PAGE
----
Thursday, September 18, 2014

Ian Kershaw. The End (2011) The Collapse of Nazi Germany

     Ian Kershaw. The End (2011) Subtitled “The Defiance and Destruction of Hitler’s Germany, 1944-1945", and that’s exactly what the book narrates. It’s a depressing account of how many factors came together to cause what had till then never happened in modern times, the near-destruction of a nation. That Germans of all classes had a role in this destruction raises questions about attitudes, values, desires, ambitions, ideology, and systems that Kershaw does his best to answer. He shows that all these factors played into the process.
      Attitudes: There’s no question that many, I think most, people realised that the war was lost long before it came to its bitter end. But a combination of Nazi zeal, numbness, fear for oneself and one’s loved ones, patriotism, and a strong sense of duty all prompted people to continue to fight or at least not to oppose fighting. It wasn’t until the very end, when Allied troops arrived at the outskirts of towns and villages, that some local officials found the courage to oppose their own conditioning and the remaining Nazi power and surrender to the invaders. This saved a number of places from physical destruction. The psychological toll however was huge.
     Values: A prime value for the military and the bureaucracy was duty. It was impossible for these people to violate this value. Their sense of self was founded on it. It’s not surprising that soldiers and bureaucrats continued to follow orders and protocols even when doing so became mere theatre of the absurd.
     Desires and ambitions: The Nazi elite knew they were done for. Many took the coward’s way out. Others fled, abandoning their duty. A few believed they could salvage some kind of role in post-War Germany and continued the struggle in large part to buy time for some kind of negotiations, despite the Allies’ repeated demand for unconditional surrender.
     Ideology: Hitler never wavered in his ideology, and when the war was lost, he rationalised his failure as the failure of the German people, who had betrayed him and his vision for a Thousand Year Reich. That his ideology prevented him from building the governance structures and human relations with conquered peoples that would guarantee a stable Reich after his death was something he never publicly admitted, though we of course cannot know what he thought in the dark hours of early morning, when unwelcome insights insinuate themselves into the insomniac mind.
     There were many committed ideologues besides Hitler in the Nazi Party and in the Armed Forces. These people believed that the alliance between the West and Soviet Russia could not last, and that by prolonging the war they could prompt a split that would change everything. That split did come, but not until after the war. Their ideology of suppression of the weaker races led them to use brutal punishment to enforce duty and prevent rebellion. In the final weeks and days, these now legitimised protocols for murder were used by many Nazis to avenge themselves on those who had opposed them.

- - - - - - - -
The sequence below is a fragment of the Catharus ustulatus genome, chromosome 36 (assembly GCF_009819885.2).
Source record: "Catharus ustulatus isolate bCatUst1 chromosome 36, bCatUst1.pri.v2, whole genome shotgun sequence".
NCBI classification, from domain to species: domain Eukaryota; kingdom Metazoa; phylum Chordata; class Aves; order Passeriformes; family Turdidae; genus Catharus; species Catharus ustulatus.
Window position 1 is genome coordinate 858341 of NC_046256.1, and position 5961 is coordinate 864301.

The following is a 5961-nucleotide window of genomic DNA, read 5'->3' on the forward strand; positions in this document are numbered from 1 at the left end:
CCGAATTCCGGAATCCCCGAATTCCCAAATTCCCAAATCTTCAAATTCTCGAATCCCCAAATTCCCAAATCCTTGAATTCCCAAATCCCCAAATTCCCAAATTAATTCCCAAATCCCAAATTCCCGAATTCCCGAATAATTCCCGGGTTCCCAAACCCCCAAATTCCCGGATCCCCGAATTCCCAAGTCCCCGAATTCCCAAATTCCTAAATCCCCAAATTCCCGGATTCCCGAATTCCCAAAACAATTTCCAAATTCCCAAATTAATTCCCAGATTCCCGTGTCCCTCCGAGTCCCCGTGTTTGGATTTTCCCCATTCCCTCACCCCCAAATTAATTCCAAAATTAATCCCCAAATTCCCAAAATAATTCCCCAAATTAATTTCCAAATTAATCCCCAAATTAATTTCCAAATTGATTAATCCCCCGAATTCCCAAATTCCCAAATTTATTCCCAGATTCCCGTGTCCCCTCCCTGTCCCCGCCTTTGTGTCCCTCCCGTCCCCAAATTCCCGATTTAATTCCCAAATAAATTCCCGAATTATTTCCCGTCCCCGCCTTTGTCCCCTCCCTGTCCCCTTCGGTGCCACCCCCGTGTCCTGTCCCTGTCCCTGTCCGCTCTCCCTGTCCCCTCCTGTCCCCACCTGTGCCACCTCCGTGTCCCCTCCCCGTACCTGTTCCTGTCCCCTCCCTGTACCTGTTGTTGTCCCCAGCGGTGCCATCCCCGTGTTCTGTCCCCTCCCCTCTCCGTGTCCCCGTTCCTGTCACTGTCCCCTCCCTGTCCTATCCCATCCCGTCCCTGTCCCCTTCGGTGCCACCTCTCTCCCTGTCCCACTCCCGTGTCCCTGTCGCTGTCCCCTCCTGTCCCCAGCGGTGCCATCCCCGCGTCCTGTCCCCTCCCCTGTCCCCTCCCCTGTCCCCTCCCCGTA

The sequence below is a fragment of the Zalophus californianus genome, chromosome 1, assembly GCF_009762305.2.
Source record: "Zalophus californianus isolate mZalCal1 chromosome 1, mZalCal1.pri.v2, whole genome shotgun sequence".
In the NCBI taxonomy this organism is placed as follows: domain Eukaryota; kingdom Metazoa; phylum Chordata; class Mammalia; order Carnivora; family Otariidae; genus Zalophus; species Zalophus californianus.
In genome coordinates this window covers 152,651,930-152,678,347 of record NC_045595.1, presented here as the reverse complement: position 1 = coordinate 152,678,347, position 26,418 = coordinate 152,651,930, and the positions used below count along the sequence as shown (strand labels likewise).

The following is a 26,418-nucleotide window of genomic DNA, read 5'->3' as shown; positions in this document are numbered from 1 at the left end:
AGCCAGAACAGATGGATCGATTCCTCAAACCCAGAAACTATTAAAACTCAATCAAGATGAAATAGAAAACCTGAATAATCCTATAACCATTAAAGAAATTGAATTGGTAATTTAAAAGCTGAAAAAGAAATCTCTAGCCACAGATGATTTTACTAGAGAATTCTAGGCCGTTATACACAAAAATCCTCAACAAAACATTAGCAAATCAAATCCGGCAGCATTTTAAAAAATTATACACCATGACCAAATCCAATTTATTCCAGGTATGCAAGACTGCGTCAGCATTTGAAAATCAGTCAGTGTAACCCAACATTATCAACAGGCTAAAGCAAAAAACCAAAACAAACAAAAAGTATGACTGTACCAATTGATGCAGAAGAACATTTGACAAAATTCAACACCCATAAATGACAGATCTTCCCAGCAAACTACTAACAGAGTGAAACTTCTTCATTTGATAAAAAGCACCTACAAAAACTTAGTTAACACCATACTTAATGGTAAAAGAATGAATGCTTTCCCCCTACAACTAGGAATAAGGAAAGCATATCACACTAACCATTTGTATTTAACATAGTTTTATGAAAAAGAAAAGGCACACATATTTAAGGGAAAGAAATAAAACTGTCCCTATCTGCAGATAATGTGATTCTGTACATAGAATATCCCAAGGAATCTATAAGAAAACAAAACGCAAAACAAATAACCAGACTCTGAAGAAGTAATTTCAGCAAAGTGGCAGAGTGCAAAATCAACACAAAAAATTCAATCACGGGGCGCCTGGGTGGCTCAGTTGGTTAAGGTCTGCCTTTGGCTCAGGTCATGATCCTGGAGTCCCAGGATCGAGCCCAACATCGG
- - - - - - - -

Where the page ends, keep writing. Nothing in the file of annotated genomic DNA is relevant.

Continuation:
Systems: Systems of governance broke down, but it took a long time for them to disintegrate, and at the local level they mostly held up. Local authorities and organisations did astonishing work in coping with the floods of refugees, the diminishing food supply, the loss of electricity and water, the increasing piles of rubble, the damaged transport.
     The central government lost more and more control as communications and transport were destroyed, but as long as Hitler was alive, its power persisted, and since it was the only institution that could parley with the Allies, it could not end the war by surrender until Hitler shot himself. The contrast between the continued functioning of government at the local level and the paralysed non-functioning of the central government is instructive. As systems analysts have noted, All systems are designed to produce the results they achieve, whether or not the results are intended. In Hitler’s Germany, the system was designed to identify the Nazi State with its F├╝hrer. That identification was what nearly destroyed Germany. Where local government was in the hands of people who identified with the Nazi State, infrastructure was destroyed and people died. Where people broke that identification, infrastructure was preserved and people survived.
     Kershaw’s book is almost compulsively readable. He has the knack of piling on and organising detail so that an overall pattern or impression emerges. That pattern is one of paralysing inability to abandon the F├╝hrerprinzip, for many different reasons. But chief of these was people’s inability to act autonomously, to decide for themselves what would be best for their community. Kershaw shows there is no one reason for this paralysis, and he also shows what happens when  it subsists. A depressing but valuable book, with implications far beyond understanding the unravelling of Germany in the last months of World War 2. ****

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